At this point, it is well to consider Hebrews 1:9: "Thou hast loved righteousness, and hated iniquity; therefore God, even Thy God hath anointed Thee with the oil of gladness above Thy fellows." At this passage, Jesus is spoken of as having "fellows." This word comes from the Greek mevtoco" (phonetically, MEH.tah.kahs). In Vine's Expository Dictionary of New Testament Words, on page 429, under "FELLOW," it is defined as: "properly an adjective, signifying sharing in, partaking of, is translated "partners" in Luke 5:7; "partakers" in Heb. 3:1, 14; 6:4; 12:8; "fellows" in Heb.1:9, of those who share in a heavenly calling, or have or will hold, a regal  position in relation the earthly, Messianic Kingdom." God,

 

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has no "fellows" with whom He shares a heavenly calling. God is not called to heaven. Jesus is shown here, to have such "fellows,"  those  who  were called  to heaven as he  was. In addition, who has given Jesus his throne? Who has anointed Jesus with the "oil of gladness?" The One called his God in verse 9. Yes, Jesus has one Who is his God, one Who is above him and, One Whom he serves as High Priest!—Hebrews 2:17; 3:1; 4:14; 6:20; 8:1;  9:11.

 

"Isaiah 9:6  -Jesus (the Messiah) is called the Mighty God.  "For unto us a child is born, unto us a son is given, and the government shall be upon his shoulder; and his name shall be called wonderful, Counselor, The Mighty God, the Everlasting Father, the Prince of Peace." [16]

 

[16] It is said of Jesus that, in the future he will be called (among other things) the Mighty God. We have already learned  that others than the Creator, Jehovah are called gods in some sense. Jehovah is called the Almighty God, which is a designation above Mighty God. Jesus and the holy spirit are never called the Almighty God. Jesus can be referred to as the Mighty God without elevating him to the position of the Almighty God.

 

"Matthew 1:23  -Jesus is called Immanuel which means "God with us."  "Behold the virgin shall be with child, and shall bring forth a son, and they shall call his name Immanuel, which being interpreted, is God with us.[17]

 

[17] The name Immanuel is defined when translated, "God with us." This is the meaning of the word. It is not a description of a situation. It is not a description of God being present with mankind in the person of Jesus when he was on the earth. The name Elihu is defined as "God is he." This does not mean that Elihu was God; it is only the meaning of his name. There are many men with the name Immanuel, Emmanuel or the shortened form Manuel today; this does not mean that these men are God. The claim that the one bearing the name Immanuel is God, contradicts the teaching of the Bible that: "No man has seen God at any time."—John 1:18.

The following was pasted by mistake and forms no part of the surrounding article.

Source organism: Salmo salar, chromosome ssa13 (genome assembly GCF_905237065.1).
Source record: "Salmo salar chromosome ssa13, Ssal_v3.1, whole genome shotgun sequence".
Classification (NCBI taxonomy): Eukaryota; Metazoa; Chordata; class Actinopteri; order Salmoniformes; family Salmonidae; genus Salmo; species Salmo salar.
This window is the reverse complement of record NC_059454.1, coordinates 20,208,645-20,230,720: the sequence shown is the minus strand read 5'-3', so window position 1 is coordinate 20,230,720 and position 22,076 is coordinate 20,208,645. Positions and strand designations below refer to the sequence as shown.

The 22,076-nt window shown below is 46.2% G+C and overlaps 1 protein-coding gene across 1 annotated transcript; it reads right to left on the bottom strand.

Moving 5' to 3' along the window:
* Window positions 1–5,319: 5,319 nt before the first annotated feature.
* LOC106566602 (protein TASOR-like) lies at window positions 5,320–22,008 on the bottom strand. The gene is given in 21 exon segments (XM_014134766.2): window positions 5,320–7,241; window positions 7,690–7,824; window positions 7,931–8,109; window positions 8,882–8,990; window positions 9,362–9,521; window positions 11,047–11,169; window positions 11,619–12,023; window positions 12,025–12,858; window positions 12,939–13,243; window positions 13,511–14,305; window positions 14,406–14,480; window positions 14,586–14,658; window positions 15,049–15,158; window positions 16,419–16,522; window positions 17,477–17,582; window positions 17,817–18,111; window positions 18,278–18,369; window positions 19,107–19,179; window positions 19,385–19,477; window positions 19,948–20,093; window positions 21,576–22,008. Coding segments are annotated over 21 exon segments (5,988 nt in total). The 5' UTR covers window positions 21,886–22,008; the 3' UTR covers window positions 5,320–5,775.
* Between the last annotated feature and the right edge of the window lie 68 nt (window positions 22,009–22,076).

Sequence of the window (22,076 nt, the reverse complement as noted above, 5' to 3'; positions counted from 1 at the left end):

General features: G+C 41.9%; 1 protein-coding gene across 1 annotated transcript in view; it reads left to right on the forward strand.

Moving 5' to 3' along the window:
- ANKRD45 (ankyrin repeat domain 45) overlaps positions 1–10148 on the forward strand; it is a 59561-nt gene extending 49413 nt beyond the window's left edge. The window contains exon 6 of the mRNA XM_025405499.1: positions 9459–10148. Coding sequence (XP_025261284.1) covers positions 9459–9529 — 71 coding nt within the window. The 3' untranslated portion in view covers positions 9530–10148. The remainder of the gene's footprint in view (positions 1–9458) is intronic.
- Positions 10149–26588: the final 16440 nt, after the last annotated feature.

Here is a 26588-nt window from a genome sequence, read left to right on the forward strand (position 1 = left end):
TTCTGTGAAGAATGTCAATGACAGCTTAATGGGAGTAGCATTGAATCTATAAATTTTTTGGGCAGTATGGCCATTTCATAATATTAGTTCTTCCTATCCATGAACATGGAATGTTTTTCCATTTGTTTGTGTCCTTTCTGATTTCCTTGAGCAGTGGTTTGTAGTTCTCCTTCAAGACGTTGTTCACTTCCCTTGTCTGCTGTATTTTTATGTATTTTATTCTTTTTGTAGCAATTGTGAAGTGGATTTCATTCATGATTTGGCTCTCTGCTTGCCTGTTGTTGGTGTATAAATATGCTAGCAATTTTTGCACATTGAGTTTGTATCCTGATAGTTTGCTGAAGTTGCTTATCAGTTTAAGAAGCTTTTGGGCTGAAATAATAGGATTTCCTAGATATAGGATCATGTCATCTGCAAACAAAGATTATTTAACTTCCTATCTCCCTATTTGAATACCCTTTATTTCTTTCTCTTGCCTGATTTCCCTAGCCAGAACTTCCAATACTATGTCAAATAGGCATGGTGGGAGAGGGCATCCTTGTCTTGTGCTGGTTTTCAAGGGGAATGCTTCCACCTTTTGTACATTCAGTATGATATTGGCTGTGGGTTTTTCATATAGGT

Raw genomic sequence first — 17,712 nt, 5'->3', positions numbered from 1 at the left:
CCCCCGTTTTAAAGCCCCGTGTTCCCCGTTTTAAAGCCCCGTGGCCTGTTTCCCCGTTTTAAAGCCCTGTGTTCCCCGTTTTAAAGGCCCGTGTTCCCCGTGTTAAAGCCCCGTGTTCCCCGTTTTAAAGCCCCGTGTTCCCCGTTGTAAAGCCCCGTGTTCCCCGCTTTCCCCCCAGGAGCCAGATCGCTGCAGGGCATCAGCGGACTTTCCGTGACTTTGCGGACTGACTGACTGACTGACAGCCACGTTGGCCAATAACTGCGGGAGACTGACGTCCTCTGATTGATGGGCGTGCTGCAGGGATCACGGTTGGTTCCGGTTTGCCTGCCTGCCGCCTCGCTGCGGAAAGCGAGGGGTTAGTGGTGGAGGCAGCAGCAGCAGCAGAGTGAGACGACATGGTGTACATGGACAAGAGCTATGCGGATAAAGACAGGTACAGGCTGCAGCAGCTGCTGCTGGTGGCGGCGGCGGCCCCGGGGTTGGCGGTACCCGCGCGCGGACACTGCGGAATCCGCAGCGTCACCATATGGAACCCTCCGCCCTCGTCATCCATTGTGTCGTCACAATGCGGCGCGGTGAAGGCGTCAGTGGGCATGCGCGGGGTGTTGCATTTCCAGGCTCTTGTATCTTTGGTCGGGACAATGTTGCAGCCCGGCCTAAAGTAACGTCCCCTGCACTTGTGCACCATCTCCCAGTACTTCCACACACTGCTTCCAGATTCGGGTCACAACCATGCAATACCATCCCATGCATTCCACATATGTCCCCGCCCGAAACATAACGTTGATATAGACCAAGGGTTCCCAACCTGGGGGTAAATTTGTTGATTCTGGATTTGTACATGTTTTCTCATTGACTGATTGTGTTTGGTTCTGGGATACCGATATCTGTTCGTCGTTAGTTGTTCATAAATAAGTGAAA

"Micah 5:2  -Jesus (the Messiah) is everlasting.  "But thou, Bethlehem, Ephrathah, though thou be little among the thousands of Judah, yet our of thee shall come forth unto me that is to be the ruler in Israel, whose goings forth have been from of old, from everlasting.[18]

 

[18] Micah 5:2 (1:5 in some Jewish translations, since they use the verse number first then the chapter number,) as found in the King James Version  is the result of a limited and incorrect understanding of Hebrew. More recent translations of the Bible show the correct understanding of the words through Micah:

 

1)      "One whose origin is from of old, From ancient times."—Tanakh The Holy Scriptures, 1985.

2)      "one whose origins are far back in the past, in ancient times."—The Revised English Bible, 1989.

3)      "one whose origin is from of old, from ancient days."—The New Revised Standard Version, 1989.

4)      "one whose origins are from the distant past."—New Living Translation, 1996.

5)      "whose origins are far in the past, back in ancient times."—Complete Jewish Bible, 1998.

6)      "whose origin is from of old, from ancient days."—The Holy Bible English Standard Version, 2001.

 

The following translations read as above, or similarly: Isaac Leeser; Moffatt; New American Bible; The Jerusalem Bible; George R. Noyes; Ronald Knox; An American Translation; Byington; New International Version; The New International Commentary of the Old Testament, Leslie C. Allen; Concise Critical Bible Commentary, Robert Young; and the New World Translation. God does not have origin (a beginning of life). The Son does have a beginning of life; the Son is not God. A comment from the Keil and Delitzsch series of commentaries (1850s -1870s) is most enlightening: